Newspaper Page Text
- Sale Starts April 4th. ~
Everything at Your Own Price,
* Owing to thc fact that wc have a large stock of high-class
Furniture? and need the Gish? we have placed our stock of
goods in the hands of the American Auction Company,
to dispose of for Cash to the highest bidder? Our contract
with them calls for every article that is offered must be sold
regardless of what it brings.
Our stock consists of Wood Beds, Iron Beds, Mattresses,
Springs, Rocking Chairs, Dining Chairs, Baby Chairs, Bed
Room Suits in Oak, Walnut and Mahogany; Dining Room
Suits of all kinds; Dressers, Wash Stands, Dressing Tables,
Center . Tables? Dining Tables, Kitchen Tables, Kitchen
Cabinets in Oak and Wn?te Enamel; Wardrobes, Cedar Chests,
Trunks, Rugs, Sewing Machines, Talking Machines, and, in
fact, our entire stock of Furniture?
Sale Starts April ,4th, 7:30 P. M.
And we will sell at 3 p? m. and 7:30 p. m. each day there
after for thc rest of the week? Chairs have been arranged for
the comfort of those who attend these Sales?
JJ LADIES ESPECIALLY INVITED. JJ
We will have a Sale for the Colored People every day after
Monday at \ \ o'clock a. m. to 12 m.
Any article in our store that you wish to bid on, notify the
manager before hand and it will be put up and sold at your
own price. We will deliver the goods and pay railroad fare
within a radius of fifty (50) miles, where a purchase is made
of fifty ($50.00) dollars or more.
FREE! J FREE! J FREE! J FREE!
At each Sale we will give away absolutely free to those
who attend these Sales (whether you buy or not) useful
Don't forget the time, date and place. Buy Furniture here
at your own price-our loss is your gain.
Sheldon Furniture Co.,
WESTMINSTER, S. C.
j& JLS> Sale Conducted by J& Jk>
American Auction Company
C. W. FERGUSON, Auctioneer.
Pu re k Pal nt
IT'S the generous proportion of old Dutch lead in Kurf ees Paint
that makes it work smoother, corer better, look better and wear
longer. Kurf oes colors hold their brilliancy. They keep your home
protected-looking new. Every drop in a Kuri ees can is alt paint,
made the Kurf ees way, from 100 percent pure lead and zinc. Look
at the formula. "More pure lead to the gallon than arty other paint"
WHITE ZINC r^orii.-2i?. 20%
Granitoid Floor Pain?;
Put it on today-walk on it to-morrow.
Dries hard as a rock, shines like enamel.
No undercoats necessary. Easy to use.
For floors, borders, woodwork, linoleum.
Made in oak, tan, buff, dust, brown and
maroon. Convenient size cans.
The varnish of many colors for many uses.
Produces a beautiful hardwood finish ef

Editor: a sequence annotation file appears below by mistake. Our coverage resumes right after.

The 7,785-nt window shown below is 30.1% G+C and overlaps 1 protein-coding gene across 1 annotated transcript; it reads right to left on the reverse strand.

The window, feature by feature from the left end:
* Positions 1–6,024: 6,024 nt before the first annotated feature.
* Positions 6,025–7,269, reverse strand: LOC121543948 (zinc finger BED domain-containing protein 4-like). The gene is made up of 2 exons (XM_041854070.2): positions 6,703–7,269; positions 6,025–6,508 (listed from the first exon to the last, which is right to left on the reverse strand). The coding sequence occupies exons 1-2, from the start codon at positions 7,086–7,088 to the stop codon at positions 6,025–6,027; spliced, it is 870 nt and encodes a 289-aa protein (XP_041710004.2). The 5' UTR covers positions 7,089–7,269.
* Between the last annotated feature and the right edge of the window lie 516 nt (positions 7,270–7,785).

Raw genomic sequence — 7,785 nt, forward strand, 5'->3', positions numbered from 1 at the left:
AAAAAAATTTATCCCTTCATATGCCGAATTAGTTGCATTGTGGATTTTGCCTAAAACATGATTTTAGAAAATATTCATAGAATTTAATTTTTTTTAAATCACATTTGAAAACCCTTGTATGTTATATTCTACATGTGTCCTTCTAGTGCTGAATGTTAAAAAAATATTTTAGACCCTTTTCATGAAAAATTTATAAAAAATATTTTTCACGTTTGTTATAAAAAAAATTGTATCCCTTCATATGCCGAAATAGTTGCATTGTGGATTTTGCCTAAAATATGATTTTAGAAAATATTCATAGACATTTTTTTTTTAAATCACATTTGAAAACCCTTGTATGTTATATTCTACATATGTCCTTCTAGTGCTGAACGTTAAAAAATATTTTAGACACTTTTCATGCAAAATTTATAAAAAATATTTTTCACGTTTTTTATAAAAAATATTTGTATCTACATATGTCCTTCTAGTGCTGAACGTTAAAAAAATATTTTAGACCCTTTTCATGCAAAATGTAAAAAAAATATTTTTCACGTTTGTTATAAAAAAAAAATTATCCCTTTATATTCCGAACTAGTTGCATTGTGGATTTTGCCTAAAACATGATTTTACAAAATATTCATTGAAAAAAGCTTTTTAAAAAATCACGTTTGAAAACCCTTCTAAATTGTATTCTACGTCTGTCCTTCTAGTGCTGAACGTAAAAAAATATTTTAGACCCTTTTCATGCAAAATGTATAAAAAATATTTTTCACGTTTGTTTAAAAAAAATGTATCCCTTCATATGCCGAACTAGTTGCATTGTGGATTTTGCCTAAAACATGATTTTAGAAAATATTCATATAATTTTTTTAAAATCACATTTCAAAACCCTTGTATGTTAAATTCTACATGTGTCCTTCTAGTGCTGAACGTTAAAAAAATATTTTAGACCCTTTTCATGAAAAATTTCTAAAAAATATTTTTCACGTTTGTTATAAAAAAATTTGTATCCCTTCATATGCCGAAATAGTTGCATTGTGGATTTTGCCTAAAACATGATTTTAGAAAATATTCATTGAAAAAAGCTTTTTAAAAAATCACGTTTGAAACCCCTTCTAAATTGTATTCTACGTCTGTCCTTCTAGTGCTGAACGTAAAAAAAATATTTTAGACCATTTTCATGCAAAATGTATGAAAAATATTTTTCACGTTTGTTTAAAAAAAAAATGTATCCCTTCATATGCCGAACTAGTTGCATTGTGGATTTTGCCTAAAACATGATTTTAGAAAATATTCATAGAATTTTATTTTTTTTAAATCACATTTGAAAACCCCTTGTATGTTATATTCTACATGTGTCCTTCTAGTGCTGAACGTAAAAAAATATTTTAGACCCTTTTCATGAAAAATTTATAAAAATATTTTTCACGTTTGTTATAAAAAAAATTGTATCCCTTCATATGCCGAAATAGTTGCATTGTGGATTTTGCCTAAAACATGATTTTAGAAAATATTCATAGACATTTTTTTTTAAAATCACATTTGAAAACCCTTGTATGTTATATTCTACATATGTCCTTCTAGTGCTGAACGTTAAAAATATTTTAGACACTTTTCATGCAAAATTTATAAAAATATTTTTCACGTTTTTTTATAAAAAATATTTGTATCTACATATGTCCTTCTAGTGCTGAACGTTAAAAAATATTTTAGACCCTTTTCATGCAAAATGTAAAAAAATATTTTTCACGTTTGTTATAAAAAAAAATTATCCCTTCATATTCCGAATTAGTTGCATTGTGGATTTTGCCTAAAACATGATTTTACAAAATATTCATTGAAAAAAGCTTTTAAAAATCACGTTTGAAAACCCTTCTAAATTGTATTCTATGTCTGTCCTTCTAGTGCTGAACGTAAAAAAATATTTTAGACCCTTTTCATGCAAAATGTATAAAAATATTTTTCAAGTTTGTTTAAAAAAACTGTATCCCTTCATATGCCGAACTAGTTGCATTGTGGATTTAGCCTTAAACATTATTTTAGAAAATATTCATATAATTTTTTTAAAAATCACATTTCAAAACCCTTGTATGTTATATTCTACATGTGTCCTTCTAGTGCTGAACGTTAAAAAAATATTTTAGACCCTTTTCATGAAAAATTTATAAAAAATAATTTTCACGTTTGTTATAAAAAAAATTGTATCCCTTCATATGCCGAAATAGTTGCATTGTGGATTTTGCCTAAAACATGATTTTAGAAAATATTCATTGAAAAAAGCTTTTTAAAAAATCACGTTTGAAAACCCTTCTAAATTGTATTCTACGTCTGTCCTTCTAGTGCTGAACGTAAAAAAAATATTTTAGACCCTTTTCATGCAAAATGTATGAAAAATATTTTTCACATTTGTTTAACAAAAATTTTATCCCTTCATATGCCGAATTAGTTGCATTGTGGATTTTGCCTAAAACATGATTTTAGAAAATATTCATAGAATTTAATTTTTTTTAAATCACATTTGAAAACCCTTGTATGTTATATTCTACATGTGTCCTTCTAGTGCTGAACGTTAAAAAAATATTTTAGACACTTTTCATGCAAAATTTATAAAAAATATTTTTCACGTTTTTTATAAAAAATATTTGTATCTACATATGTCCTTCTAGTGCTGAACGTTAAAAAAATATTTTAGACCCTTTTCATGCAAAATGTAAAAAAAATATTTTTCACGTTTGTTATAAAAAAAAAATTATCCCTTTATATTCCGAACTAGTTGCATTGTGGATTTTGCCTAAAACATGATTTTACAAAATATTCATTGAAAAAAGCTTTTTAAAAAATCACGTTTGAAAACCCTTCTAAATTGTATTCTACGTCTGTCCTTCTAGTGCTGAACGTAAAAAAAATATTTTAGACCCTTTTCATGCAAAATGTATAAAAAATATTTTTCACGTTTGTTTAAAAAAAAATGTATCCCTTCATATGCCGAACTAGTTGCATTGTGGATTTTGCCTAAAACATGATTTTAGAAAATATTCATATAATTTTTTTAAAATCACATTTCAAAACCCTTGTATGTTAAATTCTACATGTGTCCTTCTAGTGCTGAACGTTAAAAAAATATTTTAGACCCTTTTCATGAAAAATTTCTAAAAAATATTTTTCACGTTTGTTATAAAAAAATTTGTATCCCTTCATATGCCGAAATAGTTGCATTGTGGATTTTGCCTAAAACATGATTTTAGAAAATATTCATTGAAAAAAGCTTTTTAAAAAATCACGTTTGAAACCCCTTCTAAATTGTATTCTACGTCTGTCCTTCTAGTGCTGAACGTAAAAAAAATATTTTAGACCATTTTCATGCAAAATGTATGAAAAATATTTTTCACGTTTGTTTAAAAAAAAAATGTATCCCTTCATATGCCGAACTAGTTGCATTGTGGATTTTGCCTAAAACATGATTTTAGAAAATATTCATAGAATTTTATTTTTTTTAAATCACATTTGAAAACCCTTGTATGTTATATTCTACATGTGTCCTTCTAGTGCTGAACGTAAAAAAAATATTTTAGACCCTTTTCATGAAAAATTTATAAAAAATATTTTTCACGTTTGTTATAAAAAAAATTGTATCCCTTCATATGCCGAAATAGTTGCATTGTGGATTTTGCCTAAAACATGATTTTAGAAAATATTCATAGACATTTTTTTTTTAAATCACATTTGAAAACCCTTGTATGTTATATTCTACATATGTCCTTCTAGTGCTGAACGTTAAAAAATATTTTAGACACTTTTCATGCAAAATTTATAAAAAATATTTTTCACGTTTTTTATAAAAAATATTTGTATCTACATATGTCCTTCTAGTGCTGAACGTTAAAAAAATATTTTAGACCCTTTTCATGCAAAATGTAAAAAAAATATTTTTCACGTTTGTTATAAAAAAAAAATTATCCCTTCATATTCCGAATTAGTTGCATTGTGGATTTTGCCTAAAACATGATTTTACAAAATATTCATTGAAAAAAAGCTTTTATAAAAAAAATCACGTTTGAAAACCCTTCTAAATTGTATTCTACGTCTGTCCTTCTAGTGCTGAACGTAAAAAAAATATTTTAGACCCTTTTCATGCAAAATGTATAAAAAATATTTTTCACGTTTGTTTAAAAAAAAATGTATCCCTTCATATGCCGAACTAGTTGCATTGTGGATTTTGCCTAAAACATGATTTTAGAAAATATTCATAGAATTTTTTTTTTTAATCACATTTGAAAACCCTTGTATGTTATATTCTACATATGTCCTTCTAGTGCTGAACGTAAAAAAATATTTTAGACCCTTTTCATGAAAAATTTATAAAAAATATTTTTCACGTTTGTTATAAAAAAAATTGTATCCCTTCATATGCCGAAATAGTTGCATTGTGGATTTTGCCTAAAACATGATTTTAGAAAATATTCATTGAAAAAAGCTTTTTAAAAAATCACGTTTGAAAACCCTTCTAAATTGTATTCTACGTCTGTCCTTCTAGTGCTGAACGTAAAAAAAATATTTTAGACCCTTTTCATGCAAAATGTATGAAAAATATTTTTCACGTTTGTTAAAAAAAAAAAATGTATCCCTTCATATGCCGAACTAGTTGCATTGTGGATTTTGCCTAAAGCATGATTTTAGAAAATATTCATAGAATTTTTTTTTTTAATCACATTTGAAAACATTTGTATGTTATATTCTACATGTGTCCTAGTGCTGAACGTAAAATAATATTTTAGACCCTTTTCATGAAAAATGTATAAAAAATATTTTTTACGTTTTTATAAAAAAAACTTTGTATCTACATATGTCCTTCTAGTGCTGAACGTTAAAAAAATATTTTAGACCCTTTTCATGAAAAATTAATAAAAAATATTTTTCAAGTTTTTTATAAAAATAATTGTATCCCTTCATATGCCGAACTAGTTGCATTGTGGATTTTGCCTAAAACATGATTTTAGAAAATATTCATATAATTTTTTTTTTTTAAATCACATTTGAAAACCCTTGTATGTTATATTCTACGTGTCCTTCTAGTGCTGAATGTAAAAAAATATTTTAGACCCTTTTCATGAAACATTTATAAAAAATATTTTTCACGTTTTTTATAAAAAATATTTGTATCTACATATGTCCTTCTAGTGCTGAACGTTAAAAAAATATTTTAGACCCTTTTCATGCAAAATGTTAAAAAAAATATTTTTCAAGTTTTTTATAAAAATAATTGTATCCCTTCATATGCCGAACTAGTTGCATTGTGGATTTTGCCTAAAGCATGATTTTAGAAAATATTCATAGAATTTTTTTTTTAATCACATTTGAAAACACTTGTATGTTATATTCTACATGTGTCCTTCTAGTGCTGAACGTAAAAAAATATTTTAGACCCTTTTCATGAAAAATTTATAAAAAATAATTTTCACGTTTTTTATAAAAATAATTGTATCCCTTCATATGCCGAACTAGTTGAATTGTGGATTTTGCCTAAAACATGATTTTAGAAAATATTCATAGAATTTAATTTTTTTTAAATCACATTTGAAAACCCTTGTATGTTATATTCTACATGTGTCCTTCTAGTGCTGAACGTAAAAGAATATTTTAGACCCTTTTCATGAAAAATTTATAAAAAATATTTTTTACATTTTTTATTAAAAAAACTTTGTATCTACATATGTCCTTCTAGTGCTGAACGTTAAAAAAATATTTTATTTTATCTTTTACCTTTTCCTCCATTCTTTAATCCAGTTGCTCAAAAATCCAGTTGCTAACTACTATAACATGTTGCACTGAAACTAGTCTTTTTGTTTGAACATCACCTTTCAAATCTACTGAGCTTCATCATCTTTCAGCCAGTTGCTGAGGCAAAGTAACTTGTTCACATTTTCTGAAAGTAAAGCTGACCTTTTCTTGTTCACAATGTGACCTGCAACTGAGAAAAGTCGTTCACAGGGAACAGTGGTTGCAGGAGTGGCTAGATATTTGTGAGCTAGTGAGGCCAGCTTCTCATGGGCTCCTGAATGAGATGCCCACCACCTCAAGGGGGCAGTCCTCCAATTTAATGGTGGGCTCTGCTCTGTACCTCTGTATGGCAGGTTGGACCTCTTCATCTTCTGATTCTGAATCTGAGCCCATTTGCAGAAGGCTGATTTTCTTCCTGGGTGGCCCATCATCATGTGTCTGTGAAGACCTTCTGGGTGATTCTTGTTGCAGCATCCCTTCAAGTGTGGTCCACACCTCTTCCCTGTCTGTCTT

fect on old floors and woodwork. Hides
scratches and makes old furniture look
like new. Easy to use. A pint is suffi
cient for 6 to 8 chairs, a quart for abed
room suite or border around rugs. Made
in oak. mahogany, walnut, cherry and
natural. All size cans.
We Can Supply Your
Kurfeea Auto Enamel
14 ready-to-use enamel colors of highest
grade. Especially prepared for re-painting
automobiles. Keep your car looking new
at trifling cost. A quart will do. Easy to
apply-you can do it. Convenient size
Kurf eera Flab-Tint
An especially prepared oil paint of un
surpassed beauty for interior decoration.
Imparts to walls and ceilings a rich, vel
vety finish. The dull soft tones make it
ideal for the interior of the home-it is
washable. In white and many beautiful
shades. Convenient size cans. Come in
and get a chart showing color combina^
tiona for every room in the house.
Every Paint Requirement.
D. E. GOOD,
WALHALLA, S. C.
BODY OF DEAD MAN IS FOUND
After Mysterious Visit of Woman to
Und?r-Stroot dravo at Midnight.
Chicago. March 28-The midnight
visit of a well-dressed woman to a
sidewalk crypt resulted in the discov
ery early to-day of the body of an
unidentified man, about 35 years of
age, who had been dead about two
months. In his hand he held a rosary
While Walter Jones, a watchman
at a factory on the northwest side
of the city, was making his rounds
at midnight he saw a woman ap
proach the sidewalk that adjoins a
vacant lot, and which Is elevated
about ten feet above the lot. The
woman stooped, scraped away a
quantity of cinders and stones from
the embankment and crawled under
When she disappeared Jones
sought a policeman and returned to
tho hole. The policeman found the
man's body. The woman had depart
ed and the police are searching for
The head of the body rested upon
a parcel of men's apparel wrapped
in the paper of a fashionable store
on Michigan avenue. Dr. Edward
Harrington said ho had been dead
about two months. Police expressed
the belief that he had been mur
dered, but Dr. Harrington said the
marks found on his saull might have
been caused by contact with cinders.
May Compel Men to Marry. 1.
Constantinople, March 28. - Be
coming alarmed at the growing de
population of Turkey, tho Turkish
Nationalist parliament at Angora is
considering a bill to compel all men
aged 25 or more to marry unless pre
vented by health reasons. Bachelors
over that age will be very heavily
taxed, while married mon will enjoy
privileges in the taxation and mili
Lions are smaller, both In sizo
and weight, tuan the largest tigers.
The architect of the White House
was au Irishman.
is d erect cd and you aro Invited to
inspect tho most attractive lino of
MEN'S SUITINGS AND
for the coming spring season. If you
want to do justico to yourself and
your purse as well, luivo your clothes
tailored to mensuro. No nuit tor what
your choice, wo have a stylo to suit
yon and a fabric that wiB ploaso.
Well groomed men aro at a pre
mium. They are envied, honored and
favored, nive us n few minutes of
your time now. Como in and look
over our lino. It ls most complete.
WM GIA'K AN EXTRA BAIR OF;'
PANT? WITH EVERY SUIT.
Glover (Sb Holland
IOS Wost Main Street,
WA LH ALLA, 8, C.
.g. COUNTY AGENT'S NOTES. *^